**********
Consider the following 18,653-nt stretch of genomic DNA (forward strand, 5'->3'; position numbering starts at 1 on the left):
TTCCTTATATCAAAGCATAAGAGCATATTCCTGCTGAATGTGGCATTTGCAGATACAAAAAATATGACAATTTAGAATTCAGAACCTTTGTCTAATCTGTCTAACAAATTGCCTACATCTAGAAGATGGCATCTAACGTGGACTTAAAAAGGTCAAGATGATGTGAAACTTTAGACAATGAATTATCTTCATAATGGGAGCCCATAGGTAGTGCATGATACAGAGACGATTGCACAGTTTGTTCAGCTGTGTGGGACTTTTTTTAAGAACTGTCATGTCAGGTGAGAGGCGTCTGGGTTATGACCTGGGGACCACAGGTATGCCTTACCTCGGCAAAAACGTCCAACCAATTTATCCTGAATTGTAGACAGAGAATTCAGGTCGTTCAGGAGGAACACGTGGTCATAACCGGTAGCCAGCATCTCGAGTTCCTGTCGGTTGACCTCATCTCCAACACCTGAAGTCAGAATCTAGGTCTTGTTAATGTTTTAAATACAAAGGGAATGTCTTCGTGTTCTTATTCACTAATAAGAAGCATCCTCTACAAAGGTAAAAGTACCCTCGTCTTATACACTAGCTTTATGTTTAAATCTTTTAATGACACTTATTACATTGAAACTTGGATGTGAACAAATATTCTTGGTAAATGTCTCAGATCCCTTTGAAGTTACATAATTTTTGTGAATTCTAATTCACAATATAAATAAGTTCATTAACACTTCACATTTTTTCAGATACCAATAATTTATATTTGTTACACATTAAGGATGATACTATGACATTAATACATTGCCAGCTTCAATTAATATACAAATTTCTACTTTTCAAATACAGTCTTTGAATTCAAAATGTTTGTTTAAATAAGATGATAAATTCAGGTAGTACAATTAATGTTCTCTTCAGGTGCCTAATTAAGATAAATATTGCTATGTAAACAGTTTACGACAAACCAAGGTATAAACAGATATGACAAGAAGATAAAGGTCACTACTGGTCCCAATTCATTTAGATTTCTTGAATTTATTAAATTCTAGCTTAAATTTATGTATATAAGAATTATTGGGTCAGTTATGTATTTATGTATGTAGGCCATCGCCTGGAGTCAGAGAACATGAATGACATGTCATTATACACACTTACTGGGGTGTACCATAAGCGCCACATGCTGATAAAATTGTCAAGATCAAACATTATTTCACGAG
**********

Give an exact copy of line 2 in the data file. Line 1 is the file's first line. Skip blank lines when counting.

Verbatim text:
TTCCTTATATCAAAGCATAAGAGCATATTCCTGCTGAATGTGGCATTTGCAGATACAAAAAATATGACAATTTAGAATTCAGAACCTTTGTCTAATCTGTCTAACAAATTGCCTACATCTAGAAGATGGCATCTAACGTGGACTTAAAAAGGTCAAGATGATGTGAAACTTTAGACAATGAATTATCTTCATAATGGGAGCCCATAGGTAGTGCATGATACAGAGACGATTGCACAGTTTGTTCAGCTGTGTGGGACTTTTTTTAAGAACTGTCATGTCAGGTGAGAGGCGTCTGGGTTATGACCTGGGGACCACAGGTATGCCTTACCTCGGCAAAAACGTCCAACCAATTTATCCTGAATTGTAGACAGAGAATTCAGGTCGTTCAGGAGGAACACGTGGTCATAACCGGTAGCCAGCATCTCGAGTTCCTGTCGGTTGACCTCATCTCCAACACCTGAAGTCAGAATCTAGGTCTTGTTAATGTTTTAAATACAAAGGGAATGTCTTCGTGTTCTTATTCACTAATAAGAAGCATCCTCTACAAAGGTAAAAGTACCCTCGTCTTATACACTAGCTTTATGTTTAAATCTTTTAATGACACTTATTACATTGAAACTTGGATGTGAACAAATATTCTTGGTAAATGTCTCAGATCCCTTTGAAGTTACATAATTTTTGTGAATTCTAATTCACAATATAAATAAGTTCATTAACACTTCACATTTTTTCAGATACCAATAATTTATATTTGTTACACATTAAGGATGATACTATGACATTAATACATTGCCAGCTTCAATTAATATACAAATTTCTACTTTTCAAATACAGTCTTTGAATTCAAAATGTTTGTTTAAATAAGATGATAAATTCAGGTAGTACAATTAATGTTCTCTTCAGGTGCCTAATTAAGATAAATATTGCTATGTAAACAGTTTACGACAAACCAAGGTATAAACAGATATGACAAGAAGATAAAGGTCACTACTGGTCCCAATTCATTTAGATTTCTTGAATTTATTAAATTCTAGCTTAAATTTATGTATATAAGAATTATTGGGTCAGTTATGTATTTATGTATGTAGGCCATCGCCTGGAGTCAGAGAACATGAATGACATGTCATTATACACACTTACTGGGGTGTACCATAAGCGCCACATGCTGATAAAATTGTCAAGATCAAACATTATTTCACGAG